Last updated 6/25/2020 at 10:21am
There has been a collective effort as of late in Borrego to send packages to soldiers abroad. In fact, so many community members participated in donating goods and funds to sending care packages overseas that it is impossible to name them all. Diana Fox, co-owner of The Chief, told the Sun that donations had been dropped off at the Bargain Barn, The Chief, at the American Legion Post 853, and some were dropped off with Lori Rowe.
Fox spearheaded fundraising by taking advantage of the fact that most people these days are staying at home and spending extra hours online due to the pandemic. She made posts on social media letting people know about the plan, and asked that the community donate. The community did not let her down. By the time you read this article, well over 50 boxes will have been shipped. About 10 boxes a week are being shipped, and they estimate the boxes will continue to be shipped until the middle of June.
Fox learned that some of the troops were experiencing skin irritations because of harsh weather conditions, and decided to make and donate a batch of soap and lotion made for sensitive skin.
When members of the military leave for deployments, generally they can bring nothing more than a duffel bag. That doesn't leave much room for personal belongings and items of comfort; receiving packages can mean a lot.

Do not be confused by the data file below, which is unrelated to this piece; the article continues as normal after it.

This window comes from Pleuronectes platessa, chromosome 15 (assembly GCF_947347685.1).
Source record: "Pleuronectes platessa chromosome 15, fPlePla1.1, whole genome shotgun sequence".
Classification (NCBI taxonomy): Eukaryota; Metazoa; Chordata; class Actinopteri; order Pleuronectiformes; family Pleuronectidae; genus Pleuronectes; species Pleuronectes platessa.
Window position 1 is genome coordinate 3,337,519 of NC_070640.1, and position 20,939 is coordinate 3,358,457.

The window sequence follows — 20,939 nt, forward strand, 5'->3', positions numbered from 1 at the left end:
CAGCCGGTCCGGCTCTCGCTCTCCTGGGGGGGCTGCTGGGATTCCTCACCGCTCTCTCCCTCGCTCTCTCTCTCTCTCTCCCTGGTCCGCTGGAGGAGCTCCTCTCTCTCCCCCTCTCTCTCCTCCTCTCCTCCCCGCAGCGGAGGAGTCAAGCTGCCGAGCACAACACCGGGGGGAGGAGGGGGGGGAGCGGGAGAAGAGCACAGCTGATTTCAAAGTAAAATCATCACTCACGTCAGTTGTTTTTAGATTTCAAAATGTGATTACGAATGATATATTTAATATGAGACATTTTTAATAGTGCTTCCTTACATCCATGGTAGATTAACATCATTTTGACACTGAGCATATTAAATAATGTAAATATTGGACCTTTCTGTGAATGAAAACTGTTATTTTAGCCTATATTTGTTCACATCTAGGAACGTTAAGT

Among the items that are being shipped include puzzles, books, movies on flash drives, candy, gum, ramen noodle packages, and socks. There's fudge from the Fudge Factory, the Legion and the Chamber have donated T-shirts, and Rowe and her husband have donated most of the funds used for shipment costs.
There are two separate locations to which the boxes are shipped, and once received, the donations are dispersed within their groups.
Denise Donohue, who works at the Borrego Springs post office, says she got involved because she wanted to do something good for the community. Each shipment costs about $200. Since the pandemic has been in full swing, there hasn't been as many Pacific Crest Trail hikers, which has affected some of the smaller post offices in surrounding small towns like Warner Springs and Santa Ysabel. It was Donohue's idea to spread the shipments between the post offices so that each office would receive some of the shipment revenue.
For the troops overseas, these packages can't come soon enough!